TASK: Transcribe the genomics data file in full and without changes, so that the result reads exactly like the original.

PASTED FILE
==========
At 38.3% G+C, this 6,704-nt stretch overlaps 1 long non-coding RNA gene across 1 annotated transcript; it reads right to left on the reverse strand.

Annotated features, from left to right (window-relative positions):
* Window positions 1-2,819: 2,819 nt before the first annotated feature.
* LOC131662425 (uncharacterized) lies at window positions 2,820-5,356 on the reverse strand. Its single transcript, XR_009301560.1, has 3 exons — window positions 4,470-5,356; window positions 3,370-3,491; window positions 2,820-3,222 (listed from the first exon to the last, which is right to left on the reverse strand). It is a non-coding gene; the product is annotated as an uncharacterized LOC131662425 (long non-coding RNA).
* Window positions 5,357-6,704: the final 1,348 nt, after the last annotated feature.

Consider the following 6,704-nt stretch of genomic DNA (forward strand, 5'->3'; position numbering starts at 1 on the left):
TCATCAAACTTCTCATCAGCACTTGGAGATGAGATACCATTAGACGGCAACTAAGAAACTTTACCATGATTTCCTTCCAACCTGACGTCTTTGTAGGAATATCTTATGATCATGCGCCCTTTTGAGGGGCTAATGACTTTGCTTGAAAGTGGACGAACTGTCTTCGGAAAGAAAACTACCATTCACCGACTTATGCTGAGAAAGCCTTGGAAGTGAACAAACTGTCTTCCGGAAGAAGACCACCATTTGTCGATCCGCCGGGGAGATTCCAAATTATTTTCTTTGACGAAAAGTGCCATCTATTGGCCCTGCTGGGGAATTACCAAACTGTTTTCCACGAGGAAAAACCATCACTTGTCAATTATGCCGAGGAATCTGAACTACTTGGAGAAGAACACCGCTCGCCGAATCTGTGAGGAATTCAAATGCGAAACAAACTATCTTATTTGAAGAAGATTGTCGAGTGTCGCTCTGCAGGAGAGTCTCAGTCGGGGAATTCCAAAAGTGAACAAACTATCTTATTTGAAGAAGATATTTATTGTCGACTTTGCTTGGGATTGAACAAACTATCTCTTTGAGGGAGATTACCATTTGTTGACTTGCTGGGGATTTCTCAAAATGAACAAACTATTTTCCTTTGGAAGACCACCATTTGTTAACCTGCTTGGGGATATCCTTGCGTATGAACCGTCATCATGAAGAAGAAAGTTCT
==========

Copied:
At 38.3% G+C, this 6,704-nt stretch overlaps 1 long non-coding RNA gene across 1 annotated transcript; it reads right to left on the reverse strand.

Annotated features, from left to right (window-relative positions):
* Window positions 1-2,819: 2,819 nt before the first annotated feature.
* LOC131662425 (uncharacterized) lies at window positions 2,820-5,356 on the reverse strand. Its single transcript, XR_009301560.1, has 3 exons — window positions 4,470-5,356; window positions 3,370-3,491; window positions 2,820-3,222 (listed from the first exon to the last, which is right to left on the reverse strand). It is a non-coding gene; the product is annotated as an uncharacterized LOC131662425 (long non-coding RNA).
* Window positions 5,357-6,704: the final 1,348 nt, after the last annotated feature.

Consider the following 6,704-nt stretch of genomic DNA (forward strand, 5'->3'; position numbering starts at 1 on the left):
TCATCAAACTTCTCATCAGCACTTGGAGATGAGATACCATTAGACGGCAACTAAGAAACTTTACCATGATTTCCTTCCAACCTGACGTCTTTGTAGGAATATCTTATGATCATGCGCCCTTTTGAGGGGCTAATGACTTTGCTTGAAAGTGGACGAACTGTCTTCGGAAAGAAAACTACCATTCACCGACTTATGCTGAGAAAGCCTTGGAAGTGAACAAACTGTCTTCCGGAAGAAGACCACCATTTGTCGATCCGCCGGGGAGATTCCAAATTATTTTCTTTGACGAAAAGTGCCATCTATTGGCCCTGCTGGGGAATTACCAAACTGTTTTCCACGAGGAAAAACCATCACTTGTCAATTATGCCGAGGAATCTGAACTACTTGGAGAAGAACACCGCTCGCCGAATCTGTGAGGAATTCAAATGCGAAACAAACTATCTTATTTGAAGAAGATTGTCGAGTGTCGCTCTGCAGGAGAGTCTCAGTCGGGGAATTCCAAAAGTGAACAAACTATCTTATTTGAAGAAGATATTTATTGTCGACTTTGCTTGGGATTGAACAAACTATCTCTTTGAGGGAGATTACCATTTGTTGACTTGCTGGGGATTTCTCAAAATGAACAAACTATTTTCCTTTGGAAGACCACCATTTGTTAACCTGCTTGGGGATATCCTTGCGTATGAACCGTCATCATGAAGAAGAAAGTTCT